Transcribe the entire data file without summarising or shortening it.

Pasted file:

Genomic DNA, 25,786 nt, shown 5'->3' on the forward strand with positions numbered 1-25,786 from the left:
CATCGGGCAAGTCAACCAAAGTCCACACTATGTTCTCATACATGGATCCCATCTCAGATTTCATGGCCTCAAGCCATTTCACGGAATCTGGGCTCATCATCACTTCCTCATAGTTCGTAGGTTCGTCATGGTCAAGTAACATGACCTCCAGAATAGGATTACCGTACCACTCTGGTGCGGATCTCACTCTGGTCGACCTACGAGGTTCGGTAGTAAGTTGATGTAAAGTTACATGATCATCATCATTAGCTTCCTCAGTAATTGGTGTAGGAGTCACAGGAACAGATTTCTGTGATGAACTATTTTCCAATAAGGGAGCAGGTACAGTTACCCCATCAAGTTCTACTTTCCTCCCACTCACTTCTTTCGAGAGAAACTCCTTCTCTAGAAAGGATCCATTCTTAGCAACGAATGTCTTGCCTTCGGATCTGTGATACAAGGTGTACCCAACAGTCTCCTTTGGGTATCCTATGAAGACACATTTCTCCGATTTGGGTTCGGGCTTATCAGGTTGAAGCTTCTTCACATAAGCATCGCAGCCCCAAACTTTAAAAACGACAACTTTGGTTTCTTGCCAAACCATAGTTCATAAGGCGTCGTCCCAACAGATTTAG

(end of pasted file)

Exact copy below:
Genomic DNA, 25,786 nt, shown 5'->3' on the forward strand with positions numbered 1-25,786 from the left:
CATCGGGCAAGTCAACCAAAGTCCACACTATGTTCTCATACATGGATCCCATCTCAGATTTCATGGCCTCAAGCCATTTCACGGAATCTGGGCTCATCATCACTTCCTCATAGTTCGTAGGTTCGTCATGGTCAAGTAACATGACCTCCAGAATAGGATTACCGTACCACTCTGGTGCGGATCTCACTCTGGTCGACCTACGAGGTTCGGTAGTAAGTTGATGTAAAGTTACATGATCATCATCATTAGCTTCCTCAGTAATTGGTGTAGGAGTCACAGGAACAGATTTCTGTGATGAACTATTTTCCAATAAGGGAGCAGGTACAGTTACCCCATCAAGTTCTACTTTCCTCCCACTCACTTCTTTCGAGAGAAACTCCTTCTCTAGAAAGGATCCATTCTTAGCAACGAATGTCTTGCCTTCGGATCTGTGATACAAGGTGTACCCAACAGTCTCCTTTGGGTATCCTATGAAGACACATTTCTCCGATTTGGGTTCGGGCTTATCAGGTTGAAGCTTCTTCACATAAGCATCGCAGCCCCAAACTTTAAAAACGACAACTTTGGTTTCTTGCCAAACCATAGTTCATAAGGCGTCGTCCCAACAGATTTAG